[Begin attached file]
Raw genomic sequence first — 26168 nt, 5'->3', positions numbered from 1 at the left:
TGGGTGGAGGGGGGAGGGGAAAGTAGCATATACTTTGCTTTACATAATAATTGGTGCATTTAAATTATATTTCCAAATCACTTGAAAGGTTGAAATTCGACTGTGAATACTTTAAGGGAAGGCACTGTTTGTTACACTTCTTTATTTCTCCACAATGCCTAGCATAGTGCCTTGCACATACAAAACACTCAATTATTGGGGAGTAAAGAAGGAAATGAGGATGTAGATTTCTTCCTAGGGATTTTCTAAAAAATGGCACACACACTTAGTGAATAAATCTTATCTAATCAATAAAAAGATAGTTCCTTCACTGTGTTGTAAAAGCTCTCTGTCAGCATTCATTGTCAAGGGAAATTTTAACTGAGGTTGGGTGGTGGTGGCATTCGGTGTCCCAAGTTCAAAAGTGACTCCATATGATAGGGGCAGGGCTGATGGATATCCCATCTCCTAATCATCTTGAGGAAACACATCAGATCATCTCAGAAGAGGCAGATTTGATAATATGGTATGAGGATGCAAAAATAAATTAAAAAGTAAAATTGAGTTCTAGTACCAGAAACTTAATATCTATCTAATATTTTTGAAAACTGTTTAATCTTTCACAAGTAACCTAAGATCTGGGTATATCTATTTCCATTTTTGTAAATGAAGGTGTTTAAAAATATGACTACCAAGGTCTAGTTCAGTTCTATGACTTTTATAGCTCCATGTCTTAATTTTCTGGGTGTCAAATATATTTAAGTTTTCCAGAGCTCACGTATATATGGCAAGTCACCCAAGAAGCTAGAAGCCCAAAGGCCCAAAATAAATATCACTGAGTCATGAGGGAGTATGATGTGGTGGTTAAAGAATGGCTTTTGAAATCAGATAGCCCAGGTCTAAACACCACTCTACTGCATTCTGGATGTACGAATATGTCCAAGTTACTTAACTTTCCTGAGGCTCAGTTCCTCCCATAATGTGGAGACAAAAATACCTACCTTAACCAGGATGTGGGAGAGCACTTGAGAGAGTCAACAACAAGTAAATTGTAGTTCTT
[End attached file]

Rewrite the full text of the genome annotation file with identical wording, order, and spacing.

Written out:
Raw genomic sequence first — 26168 nt, 5'->3', positions numbered from 1 at the left:
TGGGTGGAGGGGGGAGGGGAAAGTAGCATATACTTTGCTTTACATAATAATTGGTGCATTTAAATTATATTTCCAAATCACTTGAAAGGTTGAAATTCGACTGTGAATACTTTAAGGGAAGGCACTGTTTGTTACACTTCTTTATTTCTCCACAATGCCTAGCATAGTGCCTTGCACATACAAAACACTCAATTATTGGGGAGTAAAGAAGGAAATGAGGATGTAGATTTCTTCCTAGGGATTTTCTAAAAAATGGCACACACACTTAGTGAATAAATCTTATCTAATCAATAAAAAGATAGTTCCTTCACTGTGTTGTAAAAGCTCTCTGTCAGCATTCATTGTCAAGGGAAATTTTAACTGAGGTTGGGTGGTGGTGGCATTCGGTGTCCCAAGTTCAAAAGTGACTCCATATGATAGGGGCAGGGCTGATGGATATCCCATCTCCTAATCATCTTGAGGAAACACATCAGATCATCTCAGAAGAGGCAGATTTGATAATATGGTATGAGGATGCAAAAATAAATTAAAAAGTAAAATTGAGTTCTAGTACCAGAAACTTAATATCTATCTAATATTTTTGAAAACTGTTTAATCTTTCACAAGTAACCTAAGATCTGGGTATATCTATTTCCATTTTTGTAAATGAAGGTGTTTAAAAATATGACTACCAAGGTCTAGTTCAGTTCTATGACTTTTATAGCTCCATGTCTTAATTTTCTGGGTGTCAAATATATTTAAGTTTTCCAGAGCTCACGTATATATGGCAAGTCACCCAAGAAGCTAGAAGCCCAAAGGCCCAAAATAAATATCACTGAGTCATGAGGGAGTATGATGTGGTGGTTAAAGAATGGCTTTTGAAATCAGATAGCCCAGGTCTAAACACCACTCTACTGCATTCTGGATGTACGAATATGTCCAAGTTACTTAACTTTCCTGAGGCTCAGTTCCTCCCATAATGTGGAGACAAAAATACCTACCTTAACCAGGATGTGGGAGAGCACTTGAGAGAGTCAACAACAAGTAAATTGTAGTTCTT